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Biography: Pandit Mishra

It was a fateful hour. Dr. Hari Sing Gour was at bay. A fair, slight, College stripling was bearing the mighty Doctor with calculated insolence.

The atmosphere was electric with excitement. The prosaic air of politics was stirred. It was a historic conflict between a waning star and a rising meteor; a decaying ideal and a dawning cause.

The supporters of Dr.Gour missed the bullet and wanted to beat their opponent with the butt end of the musket. When arguments failed they indulged in cheep sneer. They contrasted the Little Student with the "Mordern Manu of India".

Mr. Mishra smote their ranks by retorting, "If Sir Hari Singh is the Modern Manu then I am the Ancient Manu. I shall lay down the law and Sir Hari Singh will interpret it." Dr.Gour was vexed at the boyish audacity.

In the morning newssheets flashed Mr. Mishra's victory. A difference of 100 votes yawned between the two. Mr.Mishra surprised the Nation by his success. His impetuous swiftness and the greatness of his cause won the day.

Mr.Mishra was born in 1901. His grandmother instilled patriotic feeling in his mind By telling him grim stories of valour of the Mutiny days.

He was educated at St.Paul's High School, Raipur. He won many prizes in elocution contests. He paused his Intermediate Examination from the Cawnpore College. Ganesh Shankar Vidyarthi exercised his influence over his mind.

Then he joined the Muir College, Allahabad. When Gandhiji started the Civil Disobedience Movement Mr.Mishra gave up his studies and joined the column of Non Cooperators. When he was leaving his classroom his History Professor tried to advice him to continue his studies. Then Mr.Mishra remarked, "The time for reading History is over. I am going to make history." Verily he did make history.

For some time he worked as an apprentice in the Amrit Bazar Patrika Office. Returning he edited Shrada, a Hindi magazine. Then he graduated from the Nagpur University. He joined the Allahabad University for law studies and floored Dr.Gour, the Vice Chancellor of the Delhi University.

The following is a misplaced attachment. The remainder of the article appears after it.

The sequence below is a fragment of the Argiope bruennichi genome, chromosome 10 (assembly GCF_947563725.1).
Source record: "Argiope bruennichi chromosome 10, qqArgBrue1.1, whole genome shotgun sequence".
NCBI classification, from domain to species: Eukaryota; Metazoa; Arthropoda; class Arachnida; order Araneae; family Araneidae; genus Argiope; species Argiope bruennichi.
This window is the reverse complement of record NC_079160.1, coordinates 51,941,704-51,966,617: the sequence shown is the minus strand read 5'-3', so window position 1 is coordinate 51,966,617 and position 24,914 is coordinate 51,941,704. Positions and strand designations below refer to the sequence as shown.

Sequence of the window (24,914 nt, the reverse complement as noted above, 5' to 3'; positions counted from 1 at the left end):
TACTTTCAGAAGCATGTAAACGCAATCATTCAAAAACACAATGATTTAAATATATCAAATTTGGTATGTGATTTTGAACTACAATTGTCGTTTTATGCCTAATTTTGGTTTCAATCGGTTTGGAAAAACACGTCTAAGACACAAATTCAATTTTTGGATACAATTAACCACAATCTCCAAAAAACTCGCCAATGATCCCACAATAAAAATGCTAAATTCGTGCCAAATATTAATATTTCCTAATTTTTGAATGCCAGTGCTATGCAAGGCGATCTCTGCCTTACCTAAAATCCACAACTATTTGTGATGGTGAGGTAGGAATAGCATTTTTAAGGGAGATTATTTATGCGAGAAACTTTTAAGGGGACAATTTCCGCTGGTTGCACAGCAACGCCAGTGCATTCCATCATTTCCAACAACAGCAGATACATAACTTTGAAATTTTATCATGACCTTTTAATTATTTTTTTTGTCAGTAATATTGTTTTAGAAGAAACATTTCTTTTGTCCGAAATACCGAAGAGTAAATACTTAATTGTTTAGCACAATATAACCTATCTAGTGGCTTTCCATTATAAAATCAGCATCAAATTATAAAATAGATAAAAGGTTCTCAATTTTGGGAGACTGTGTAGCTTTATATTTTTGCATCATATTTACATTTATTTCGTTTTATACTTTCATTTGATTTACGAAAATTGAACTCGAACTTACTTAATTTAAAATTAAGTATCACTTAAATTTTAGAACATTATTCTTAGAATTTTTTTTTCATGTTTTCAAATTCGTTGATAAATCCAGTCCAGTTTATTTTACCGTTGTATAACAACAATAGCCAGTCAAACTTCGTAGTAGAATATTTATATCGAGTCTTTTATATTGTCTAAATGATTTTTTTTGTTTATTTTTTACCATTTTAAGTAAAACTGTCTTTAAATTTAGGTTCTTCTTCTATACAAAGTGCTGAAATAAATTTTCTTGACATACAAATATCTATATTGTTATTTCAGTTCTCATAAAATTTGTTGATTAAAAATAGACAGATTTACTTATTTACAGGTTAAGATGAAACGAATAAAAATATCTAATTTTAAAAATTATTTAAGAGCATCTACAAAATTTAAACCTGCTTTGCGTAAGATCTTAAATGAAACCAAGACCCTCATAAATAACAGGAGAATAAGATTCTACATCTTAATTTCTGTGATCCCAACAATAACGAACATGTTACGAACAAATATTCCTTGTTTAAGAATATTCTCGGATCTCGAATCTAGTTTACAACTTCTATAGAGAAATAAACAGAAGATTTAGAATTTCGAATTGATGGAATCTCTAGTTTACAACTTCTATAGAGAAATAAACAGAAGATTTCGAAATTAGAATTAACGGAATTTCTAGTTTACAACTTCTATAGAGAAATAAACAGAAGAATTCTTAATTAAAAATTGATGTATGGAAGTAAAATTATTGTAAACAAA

In the Assembly he moved the resolution on the death of Lalaji. His scratching criticism held the house in a spell. Pandit Motilal paid glowing tributes to his oratory gifts. In 1930 he was signed his membership in obedience to the Karachi Resolution. He edited with energy and tact "The Lokamat."

The Dandi March was a knocked- up, in the dawn of freedom. It made the nation leap to its feet and take up the challenge of Imperialism. The new nationalism was born out of the purging fires of persecution. The works of men like Mr.Mishra reflects the new spirit breathed in those days into the dry bones of politics. The arrest of Gandhiji was a challenging to the faith, an insult to the Nation.

As Congress Party is not engulfed by sea Mr.Mishra found no avenue for his restless spirit. He made a novel suggestion to Pandit Motilal to start the Jungle Satyagraha. The C.I.D who scented the news immediately reported it to the authorities. Mr.Mishra was arrested and clapped in prison. No praise will be too high for the imaginative warmth of Mr.Mishra. it will be very appropriate to style him "the Father of the Forest Satyagraha".